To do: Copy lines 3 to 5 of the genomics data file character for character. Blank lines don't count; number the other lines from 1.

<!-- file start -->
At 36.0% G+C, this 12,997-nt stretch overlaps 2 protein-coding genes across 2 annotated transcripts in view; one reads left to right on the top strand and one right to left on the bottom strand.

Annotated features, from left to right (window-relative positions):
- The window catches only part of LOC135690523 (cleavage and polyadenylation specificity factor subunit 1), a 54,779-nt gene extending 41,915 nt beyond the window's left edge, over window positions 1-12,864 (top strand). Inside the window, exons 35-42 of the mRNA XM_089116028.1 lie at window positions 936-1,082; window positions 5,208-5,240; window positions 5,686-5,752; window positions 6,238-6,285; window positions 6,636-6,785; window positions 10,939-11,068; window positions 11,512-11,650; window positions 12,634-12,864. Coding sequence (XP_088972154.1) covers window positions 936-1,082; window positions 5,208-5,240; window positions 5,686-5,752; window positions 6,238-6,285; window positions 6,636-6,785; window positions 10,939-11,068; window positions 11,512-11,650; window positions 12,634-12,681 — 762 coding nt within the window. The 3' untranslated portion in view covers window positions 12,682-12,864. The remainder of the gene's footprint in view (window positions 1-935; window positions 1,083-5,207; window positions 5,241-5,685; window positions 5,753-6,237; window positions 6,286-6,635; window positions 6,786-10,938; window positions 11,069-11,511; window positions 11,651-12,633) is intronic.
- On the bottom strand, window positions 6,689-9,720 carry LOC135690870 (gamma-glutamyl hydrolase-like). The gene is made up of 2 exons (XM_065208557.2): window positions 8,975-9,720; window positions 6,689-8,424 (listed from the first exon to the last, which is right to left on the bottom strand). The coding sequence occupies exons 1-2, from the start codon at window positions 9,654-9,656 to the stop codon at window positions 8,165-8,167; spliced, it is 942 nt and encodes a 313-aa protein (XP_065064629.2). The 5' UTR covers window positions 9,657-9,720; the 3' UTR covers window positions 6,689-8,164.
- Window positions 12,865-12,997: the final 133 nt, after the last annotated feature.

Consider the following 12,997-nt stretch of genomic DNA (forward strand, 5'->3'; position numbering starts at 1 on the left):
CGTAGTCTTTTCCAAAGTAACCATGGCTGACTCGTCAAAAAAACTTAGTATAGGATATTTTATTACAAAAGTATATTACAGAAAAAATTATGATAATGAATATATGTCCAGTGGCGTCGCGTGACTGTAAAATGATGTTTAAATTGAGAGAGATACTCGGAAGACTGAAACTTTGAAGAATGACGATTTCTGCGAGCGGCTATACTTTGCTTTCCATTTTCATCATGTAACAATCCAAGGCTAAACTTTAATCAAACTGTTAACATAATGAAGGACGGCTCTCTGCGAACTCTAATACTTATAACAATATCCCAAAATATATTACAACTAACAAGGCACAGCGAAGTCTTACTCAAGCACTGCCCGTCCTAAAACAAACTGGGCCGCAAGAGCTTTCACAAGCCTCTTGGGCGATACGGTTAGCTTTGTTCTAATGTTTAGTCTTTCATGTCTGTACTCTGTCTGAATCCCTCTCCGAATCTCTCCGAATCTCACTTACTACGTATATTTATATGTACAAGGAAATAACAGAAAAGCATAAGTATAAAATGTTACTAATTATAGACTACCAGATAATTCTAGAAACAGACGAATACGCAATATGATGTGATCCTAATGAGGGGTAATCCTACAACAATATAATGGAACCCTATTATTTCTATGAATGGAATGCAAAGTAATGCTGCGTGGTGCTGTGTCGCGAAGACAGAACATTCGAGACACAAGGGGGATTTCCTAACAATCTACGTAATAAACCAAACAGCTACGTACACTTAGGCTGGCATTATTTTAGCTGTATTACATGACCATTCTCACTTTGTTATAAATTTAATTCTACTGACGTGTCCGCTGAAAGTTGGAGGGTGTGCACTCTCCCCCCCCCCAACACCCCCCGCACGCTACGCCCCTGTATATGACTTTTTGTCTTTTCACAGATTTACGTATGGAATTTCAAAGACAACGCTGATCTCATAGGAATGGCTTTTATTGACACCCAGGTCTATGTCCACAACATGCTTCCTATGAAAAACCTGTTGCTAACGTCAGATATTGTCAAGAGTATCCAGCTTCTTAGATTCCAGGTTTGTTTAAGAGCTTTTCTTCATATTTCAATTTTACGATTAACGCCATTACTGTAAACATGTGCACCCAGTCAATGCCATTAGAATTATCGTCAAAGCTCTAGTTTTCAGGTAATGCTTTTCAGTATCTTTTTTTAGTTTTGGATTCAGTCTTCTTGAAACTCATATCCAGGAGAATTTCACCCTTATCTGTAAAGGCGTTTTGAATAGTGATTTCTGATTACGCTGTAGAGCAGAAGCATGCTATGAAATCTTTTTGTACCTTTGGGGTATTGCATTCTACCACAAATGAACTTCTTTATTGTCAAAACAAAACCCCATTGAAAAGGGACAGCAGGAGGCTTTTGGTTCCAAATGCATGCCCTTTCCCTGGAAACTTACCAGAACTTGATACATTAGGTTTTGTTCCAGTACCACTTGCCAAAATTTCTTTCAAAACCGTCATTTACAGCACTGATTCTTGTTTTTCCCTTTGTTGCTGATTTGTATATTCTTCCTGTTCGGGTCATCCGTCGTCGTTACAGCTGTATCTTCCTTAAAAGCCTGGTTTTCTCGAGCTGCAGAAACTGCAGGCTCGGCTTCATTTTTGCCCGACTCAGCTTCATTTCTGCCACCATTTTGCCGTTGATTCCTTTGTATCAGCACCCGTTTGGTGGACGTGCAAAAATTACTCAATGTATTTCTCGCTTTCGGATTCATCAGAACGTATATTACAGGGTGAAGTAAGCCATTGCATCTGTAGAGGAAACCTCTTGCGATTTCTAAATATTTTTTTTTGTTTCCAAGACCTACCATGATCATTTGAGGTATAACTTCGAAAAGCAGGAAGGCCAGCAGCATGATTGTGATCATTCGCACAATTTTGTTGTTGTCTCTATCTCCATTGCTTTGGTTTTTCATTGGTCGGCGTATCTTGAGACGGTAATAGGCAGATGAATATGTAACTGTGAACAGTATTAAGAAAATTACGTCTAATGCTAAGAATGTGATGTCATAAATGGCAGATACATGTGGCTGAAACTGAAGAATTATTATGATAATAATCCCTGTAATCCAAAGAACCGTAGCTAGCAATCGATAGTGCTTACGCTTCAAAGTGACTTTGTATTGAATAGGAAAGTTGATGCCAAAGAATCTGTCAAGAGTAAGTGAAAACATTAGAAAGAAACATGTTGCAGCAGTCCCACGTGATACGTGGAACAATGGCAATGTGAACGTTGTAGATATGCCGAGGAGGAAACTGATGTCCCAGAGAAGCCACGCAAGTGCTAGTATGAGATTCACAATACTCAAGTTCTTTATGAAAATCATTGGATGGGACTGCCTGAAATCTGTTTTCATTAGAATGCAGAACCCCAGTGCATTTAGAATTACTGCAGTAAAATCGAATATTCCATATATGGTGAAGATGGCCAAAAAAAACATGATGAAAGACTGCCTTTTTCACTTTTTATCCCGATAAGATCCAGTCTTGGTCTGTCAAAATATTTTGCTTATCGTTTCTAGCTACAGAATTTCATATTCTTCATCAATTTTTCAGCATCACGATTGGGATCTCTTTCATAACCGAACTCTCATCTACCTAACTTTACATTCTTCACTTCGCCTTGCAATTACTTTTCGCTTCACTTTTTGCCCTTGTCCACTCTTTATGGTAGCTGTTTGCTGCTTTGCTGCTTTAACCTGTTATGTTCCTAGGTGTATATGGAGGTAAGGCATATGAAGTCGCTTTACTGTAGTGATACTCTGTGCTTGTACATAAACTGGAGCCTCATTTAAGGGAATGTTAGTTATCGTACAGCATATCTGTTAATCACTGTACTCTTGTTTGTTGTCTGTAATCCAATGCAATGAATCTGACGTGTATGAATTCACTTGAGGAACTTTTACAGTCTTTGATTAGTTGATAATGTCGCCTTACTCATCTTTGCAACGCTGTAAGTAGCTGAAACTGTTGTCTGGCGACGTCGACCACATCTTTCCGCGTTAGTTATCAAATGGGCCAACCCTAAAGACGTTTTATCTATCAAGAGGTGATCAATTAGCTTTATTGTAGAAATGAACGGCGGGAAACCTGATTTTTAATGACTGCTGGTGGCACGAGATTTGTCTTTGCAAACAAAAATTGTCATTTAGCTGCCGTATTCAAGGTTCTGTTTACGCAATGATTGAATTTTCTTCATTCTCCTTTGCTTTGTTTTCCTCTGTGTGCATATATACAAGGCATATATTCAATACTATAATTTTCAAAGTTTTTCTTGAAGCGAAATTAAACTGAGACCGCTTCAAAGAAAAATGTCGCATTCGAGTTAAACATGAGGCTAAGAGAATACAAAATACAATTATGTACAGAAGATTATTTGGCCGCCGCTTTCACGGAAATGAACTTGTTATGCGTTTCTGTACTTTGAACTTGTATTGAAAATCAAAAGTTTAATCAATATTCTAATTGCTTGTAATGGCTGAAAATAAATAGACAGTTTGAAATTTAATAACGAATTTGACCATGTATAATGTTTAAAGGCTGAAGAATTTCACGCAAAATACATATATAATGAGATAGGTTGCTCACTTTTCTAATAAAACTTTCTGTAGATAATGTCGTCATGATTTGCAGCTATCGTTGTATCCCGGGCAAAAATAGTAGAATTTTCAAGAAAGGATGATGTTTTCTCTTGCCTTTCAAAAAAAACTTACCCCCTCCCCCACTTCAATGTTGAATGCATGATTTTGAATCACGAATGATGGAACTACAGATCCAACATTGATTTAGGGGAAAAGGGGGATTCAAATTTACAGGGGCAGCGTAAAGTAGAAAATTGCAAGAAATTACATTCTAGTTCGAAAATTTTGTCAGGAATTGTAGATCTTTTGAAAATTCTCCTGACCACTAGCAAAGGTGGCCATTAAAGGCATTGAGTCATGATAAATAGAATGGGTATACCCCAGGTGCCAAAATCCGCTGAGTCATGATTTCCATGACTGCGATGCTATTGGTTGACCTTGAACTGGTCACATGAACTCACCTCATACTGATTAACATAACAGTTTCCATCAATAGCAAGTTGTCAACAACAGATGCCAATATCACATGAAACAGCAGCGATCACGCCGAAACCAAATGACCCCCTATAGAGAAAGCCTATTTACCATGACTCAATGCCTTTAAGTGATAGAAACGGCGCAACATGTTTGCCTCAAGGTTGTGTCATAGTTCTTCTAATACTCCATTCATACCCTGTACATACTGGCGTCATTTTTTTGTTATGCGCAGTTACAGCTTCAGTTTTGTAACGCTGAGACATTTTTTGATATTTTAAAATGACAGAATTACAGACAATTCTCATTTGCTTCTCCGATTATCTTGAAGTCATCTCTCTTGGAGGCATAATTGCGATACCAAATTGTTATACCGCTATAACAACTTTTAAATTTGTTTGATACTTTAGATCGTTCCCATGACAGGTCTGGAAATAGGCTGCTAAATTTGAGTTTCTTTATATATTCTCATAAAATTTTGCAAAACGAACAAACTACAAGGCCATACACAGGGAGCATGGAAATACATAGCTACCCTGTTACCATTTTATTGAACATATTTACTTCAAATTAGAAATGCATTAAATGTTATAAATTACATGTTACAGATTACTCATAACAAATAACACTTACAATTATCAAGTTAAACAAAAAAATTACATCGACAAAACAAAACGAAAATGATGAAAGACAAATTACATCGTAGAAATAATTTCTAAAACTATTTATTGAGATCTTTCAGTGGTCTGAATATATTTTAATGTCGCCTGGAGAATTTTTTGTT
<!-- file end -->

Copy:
- The window catches only part of LOC135690523 (cleavage and polyadenylation specificity factor subunit 1), a 54,779-nt gene extending 41,915 nt beyond the window's left edge, over window positions 1-12,864 (top strand). Inside the window, exons 35-42 of the mRNA XM_089116028.1 lie at window positions 936-1,082; window positions 5,208-5,240; window positions 5,686-5,752; window positions 6,238-6,285; window positions 6,636-6,785; window positions 10,939-11,068; window positions 11,512-11,650; window positions 12,634-12,864. Coding sequence (XP_088972154.1) covers window positions 936-1,082; window positions 5,208-5,240; window positions 5,686-5,752; window positions 6,238-6,285; window positions 6,636-6,785; window positions 10,939-11,068; window positions 11,512-11,650; window positions 12,634-12,681 — 762 coding nt within the window. The 3' untranslated portion in view covers window positions 12,682-12,864. The remainder of the gene's footprint in view (window positions 1-935; window positions 1,083-5,207; window positions 5,241-5,685; window positions 5,753-6,237; window positions 6,286-6,635; window positions 6,786-10,938; window positions 11,069-11,511; window positions 11,651-12,633) is intronic.
- On the bottom strand, window positions 6,689-9,720 carry LOC135690870 (gamma-glutamyl hydrolase-like). The gene is made up of 2 exons (XM_065208557.2): window positions 8,975-9,720; window positions 6,689-8,424 (listed from the first exon to the last, which is right to left on the bottom strand). The coding sequence occupies exons 1-2, from the start codon at window positions 9,654-9,656 to the stop codon at window positions 8,165-8,167; spliced, it is 942 nt and encodes a 313-aa protein (XP_065064629.2). The 5' UTR covers window positions 9,657-9,720; the 3' UTR covers window positions 6,689-8,164.
- Window positions 12,865-12,997: the final 133 nt, after the last annotated feature.